Leigh Harper. Although Jem, being a child at the beginning of the novel, is
immature and unaware of the society in which he lives, he matures mentally
to the point where he sees the evil in society and gains a knowledge of
death.

   Like most children, at the beginning of To Kill A Mockingbird Jem and
Scout are both young, play together, and have childhood monsters or fears
like other children. Primarily, in To Kill A Mockingbird, Jem is young.
Scout states their age when it supposedly all starts: "When I was almost
six and Jem was almost ten..." (10). Here Jem is only nine years old and
therefore still a moderately young child; it is assumed he is therefore
immature. Jem also spends his time playing with his five year old sister.
This also occurs very early in the novel: "Early one morning as we were
beginning our day's play in the back yard, Jem and I heard something next
door in Miss Rachel Haverford's collard patch." (11). As the novel
progresses, Jem no longer plays with his sister Scout, but he is doing so
at this point and he would appear to anyone as one child playing with his
sister. Lastly, Jem has childhood fears like most any child does. All
children have their fears or monsters. In Jem's case it i rthur Radley,
commonly known as Boo:

   " Let's try and make him come out..."

   Jem said if he wanted to get himself killed, all he had to do was go up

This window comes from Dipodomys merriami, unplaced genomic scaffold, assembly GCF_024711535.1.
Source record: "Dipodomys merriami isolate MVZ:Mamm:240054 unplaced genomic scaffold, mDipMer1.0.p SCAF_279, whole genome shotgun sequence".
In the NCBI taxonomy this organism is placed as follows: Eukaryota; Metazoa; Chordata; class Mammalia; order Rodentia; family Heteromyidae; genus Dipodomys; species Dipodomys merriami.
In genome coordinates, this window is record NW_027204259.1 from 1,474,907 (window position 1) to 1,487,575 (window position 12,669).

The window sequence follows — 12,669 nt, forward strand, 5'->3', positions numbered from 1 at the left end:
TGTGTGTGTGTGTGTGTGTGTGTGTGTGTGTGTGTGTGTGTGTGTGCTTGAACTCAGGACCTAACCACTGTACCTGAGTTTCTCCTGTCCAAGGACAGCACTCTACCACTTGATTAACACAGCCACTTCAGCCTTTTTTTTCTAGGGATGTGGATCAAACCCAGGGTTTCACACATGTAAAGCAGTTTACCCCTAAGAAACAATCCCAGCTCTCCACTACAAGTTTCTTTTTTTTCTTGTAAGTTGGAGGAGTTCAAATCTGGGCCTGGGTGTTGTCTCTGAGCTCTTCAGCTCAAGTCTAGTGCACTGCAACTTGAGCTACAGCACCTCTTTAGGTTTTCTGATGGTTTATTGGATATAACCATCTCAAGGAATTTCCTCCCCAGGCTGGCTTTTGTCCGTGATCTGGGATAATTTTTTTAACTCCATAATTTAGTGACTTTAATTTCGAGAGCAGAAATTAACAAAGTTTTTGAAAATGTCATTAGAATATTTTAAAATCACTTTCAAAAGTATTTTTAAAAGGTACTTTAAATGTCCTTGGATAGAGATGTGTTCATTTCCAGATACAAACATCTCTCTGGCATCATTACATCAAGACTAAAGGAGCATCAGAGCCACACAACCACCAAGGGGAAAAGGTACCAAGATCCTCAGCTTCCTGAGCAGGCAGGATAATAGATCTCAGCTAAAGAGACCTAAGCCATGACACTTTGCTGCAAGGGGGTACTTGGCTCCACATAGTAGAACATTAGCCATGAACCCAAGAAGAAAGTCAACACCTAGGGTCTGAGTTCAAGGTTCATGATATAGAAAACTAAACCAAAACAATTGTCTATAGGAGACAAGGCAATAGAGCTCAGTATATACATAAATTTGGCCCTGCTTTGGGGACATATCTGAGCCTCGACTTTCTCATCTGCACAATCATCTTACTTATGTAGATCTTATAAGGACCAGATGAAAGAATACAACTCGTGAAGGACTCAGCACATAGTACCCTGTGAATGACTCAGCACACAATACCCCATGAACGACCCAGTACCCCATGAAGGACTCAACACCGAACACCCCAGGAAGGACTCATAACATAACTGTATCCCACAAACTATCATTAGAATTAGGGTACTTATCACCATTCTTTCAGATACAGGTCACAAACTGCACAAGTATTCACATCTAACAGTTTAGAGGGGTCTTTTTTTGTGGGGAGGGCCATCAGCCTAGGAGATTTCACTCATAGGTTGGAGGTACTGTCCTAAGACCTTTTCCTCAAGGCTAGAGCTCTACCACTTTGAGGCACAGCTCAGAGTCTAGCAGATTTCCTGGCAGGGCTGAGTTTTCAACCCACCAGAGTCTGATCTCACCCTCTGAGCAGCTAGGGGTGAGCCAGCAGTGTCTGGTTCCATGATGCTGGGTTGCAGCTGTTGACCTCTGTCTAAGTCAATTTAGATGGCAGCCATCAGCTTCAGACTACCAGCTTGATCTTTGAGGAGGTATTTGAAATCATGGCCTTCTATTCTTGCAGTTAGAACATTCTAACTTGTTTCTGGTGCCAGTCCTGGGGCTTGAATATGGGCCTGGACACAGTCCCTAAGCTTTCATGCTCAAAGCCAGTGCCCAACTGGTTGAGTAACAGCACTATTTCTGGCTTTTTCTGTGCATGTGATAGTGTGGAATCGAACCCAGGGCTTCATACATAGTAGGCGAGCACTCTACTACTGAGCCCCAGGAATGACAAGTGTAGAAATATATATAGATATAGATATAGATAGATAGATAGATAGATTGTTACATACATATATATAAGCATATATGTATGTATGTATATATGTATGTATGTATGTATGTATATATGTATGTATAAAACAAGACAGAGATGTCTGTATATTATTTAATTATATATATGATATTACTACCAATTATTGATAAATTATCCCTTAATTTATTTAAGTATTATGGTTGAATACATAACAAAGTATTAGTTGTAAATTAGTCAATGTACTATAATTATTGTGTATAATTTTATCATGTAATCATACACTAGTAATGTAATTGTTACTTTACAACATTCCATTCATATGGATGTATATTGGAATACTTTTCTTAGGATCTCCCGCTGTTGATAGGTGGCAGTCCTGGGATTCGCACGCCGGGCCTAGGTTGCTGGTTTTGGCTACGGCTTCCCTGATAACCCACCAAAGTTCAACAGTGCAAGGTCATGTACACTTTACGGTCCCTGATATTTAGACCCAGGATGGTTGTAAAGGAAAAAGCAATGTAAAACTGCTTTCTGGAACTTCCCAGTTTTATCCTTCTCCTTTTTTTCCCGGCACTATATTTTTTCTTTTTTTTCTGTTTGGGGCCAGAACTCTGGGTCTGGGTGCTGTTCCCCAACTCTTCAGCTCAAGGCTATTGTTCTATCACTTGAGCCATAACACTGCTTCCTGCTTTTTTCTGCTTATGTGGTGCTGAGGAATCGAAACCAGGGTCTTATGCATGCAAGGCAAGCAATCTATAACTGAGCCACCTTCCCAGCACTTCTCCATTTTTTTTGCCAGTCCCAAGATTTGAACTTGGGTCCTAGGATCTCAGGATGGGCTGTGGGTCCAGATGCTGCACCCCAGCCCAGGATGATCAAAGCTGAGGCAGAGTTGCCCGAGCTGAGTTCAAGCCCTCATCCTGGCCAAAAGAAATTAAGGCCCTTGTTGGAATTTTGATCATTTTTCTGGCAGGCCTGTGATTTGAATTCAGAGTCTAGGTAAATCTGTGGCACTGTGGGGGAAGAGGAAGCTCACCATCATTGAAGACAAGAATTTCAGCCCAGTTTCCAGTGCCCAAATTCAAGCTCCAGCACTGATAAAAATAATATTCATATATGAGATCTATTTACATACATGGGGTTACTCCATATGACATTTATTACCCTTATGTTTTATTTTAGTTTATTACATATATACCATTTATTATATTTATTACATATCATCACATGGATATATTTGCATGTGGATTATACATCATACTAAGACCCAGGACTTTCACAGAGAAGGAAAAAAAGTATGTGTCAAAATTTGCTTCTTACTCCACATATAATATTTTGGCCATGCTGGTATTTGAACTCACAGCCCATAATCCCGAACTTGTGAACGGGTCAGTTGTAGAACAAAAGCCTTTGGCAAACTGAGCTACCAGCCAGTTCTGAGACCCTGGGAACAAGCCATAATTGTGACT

and knock on the front door...

   " It's just I can't think of a way to make him come out without him
    gettin' us."... When he said that I knew he was afraid. (17-18)

   Often, during his first summer with Dill, Jem talks of Boo and his
house much like a child discusses a haunted house. Primarily it is assumed
that Jem is a child due to three main points that come across; Jem is
young, plays with his little sister, and has childhood monsters. However,
as the novel progresses so does Jem to the point where he matures mentally
enough to see the evil in the society around him. Jem's awareness of the
society in which he lives can first be noted when his father accepts the
case of a black man and others begin to talk of him rather rudely:

   " Have they been at it?" I (Scout) asked.
   " Sort of. She won't let him alone about Tom Robinson. She almost said
   Atticus was disgracing the family. Scout... I'm scared." (149)

   Here Jem gains his first taste of fear from his society in which his
own aunt was getting cross at his father for defending a black man. When
Mr. Robinson is pronounced guilty by a white jury things only heat up for
Jem: "It was Jem's turn to cry. His face was streaked with angry tears as
we made our way through the cheerful crowd." (214). Jem grows so angry and
frustrated with the justice system and society in general that he becomes
overwhelmed at this moment and begins to cry bitterly. At this point Jem is
no longer a child and when he takes his frustrations to his father it only
becomes clearer:

   "It ain't right, Atticus," said Jem.
"No son, it's not right." (215)

   The fact that Jem becomes aware of the society around him in these
three incidents support the theme that Jem is no longer a child but has
matured mentally to the point where he sees the evil in the society around
him.

   Just as Jem in his maturity gains a sense of the society around him, he
   also obtains a knowledge of death. The primary death was that of Mrs.
   Dubose, the elderly lady down the street:     "Did she die free?" asked
   Jem. "As the mountain air," said Atticus..."...I wanted you to see what
   real courage is... It's  when you know you're licked before you begin
   but you begin anyway and you see it through no matter what." (116)

   Here Jem and his father Atticus have an emotional talk over ... more